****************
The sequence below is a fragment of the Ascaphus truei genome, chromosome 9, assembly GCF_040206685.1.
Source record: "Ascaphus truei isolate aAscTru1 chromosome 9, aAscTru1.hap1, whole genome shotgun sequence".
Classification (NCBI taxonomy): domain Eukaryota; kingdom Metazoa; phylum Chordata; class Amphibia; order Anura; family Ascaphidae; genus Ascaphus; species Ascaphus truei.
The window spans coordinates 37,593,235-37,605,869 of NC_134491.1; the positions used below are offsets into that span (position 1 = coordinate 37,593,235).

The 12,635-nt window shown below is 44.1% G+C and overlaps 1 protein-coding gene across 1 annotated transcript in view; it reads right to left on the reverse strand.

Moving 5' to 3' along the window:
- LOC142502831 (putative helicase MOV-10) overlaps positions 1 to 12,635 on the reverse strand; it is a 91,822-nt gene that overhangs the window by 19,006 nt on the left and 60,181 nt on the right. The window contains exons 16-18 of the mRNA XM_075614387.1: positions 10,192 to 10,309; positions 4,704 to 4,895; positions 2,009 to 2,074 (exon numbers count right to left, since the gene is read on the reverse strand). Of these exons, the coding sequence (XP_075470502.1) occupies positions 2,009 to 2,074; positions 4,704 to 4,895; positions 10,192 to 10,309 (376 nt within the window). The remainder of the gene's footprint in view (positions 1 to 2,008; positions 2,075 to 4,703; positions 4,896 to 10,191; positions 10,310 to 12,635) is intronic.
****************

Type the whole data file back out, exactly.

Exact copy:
The sequence below is a fragment of the Ascaphus truei genome, chromosome 9, assembly GCF_040206685.1.
Source record: "Ascaphus truei isolate aAscTru1 chromosome 9, aAscTru1.hap1, whole genome shotgun sequence".
Classification (NCBI taxonomy): domain Eukaryota; kingdom Metazoa; phylum Chordata; class Amphibia; order Anura; family Ascaphidae; genus Ascaphus; species Ascaphus truei.
The window spans coordinates 37,593,235-37,605,869 of NC_134491.1; the positions used below are offsets into that span (position 1 = coordinate 37,593,235).

The 12,635-nt window shown below is 44.1% G+C and overlaps 1 protein-coding gene across 1 annotated transcript in view; it reads right to left on the reverse strand.

Moving 5' to 3' along the window:
- LOC142502831 (putative helicase MOV-10) overlaps positions 1 to 12,635 on the reverse strand; it is a 91,822-nt gene that overhangs the window by 19,006 nt on the left and 60,181 nt on the right. The window contains exons 16-18 of the mRNA XM_075614387.1: positions 10,192 to 10,309; positions 4,704 to 4,895; positions 2,009 to 2,074 (exon numbers count right to left, since the gene is read on the reverse strand). Of these exons, the coding sequence (XP_075470502.1) occupies positions 2,009 to 2,074; positions 4,704 to 4,895; positions 10,192 to 10,309 (376 nt within the window). The remainder of the gene's footprint in view (positions 1 to 2,008; positions 2,075 to 4,703; positions 4,896 to 10,191; positions 10,310 to 12,635) is intronic.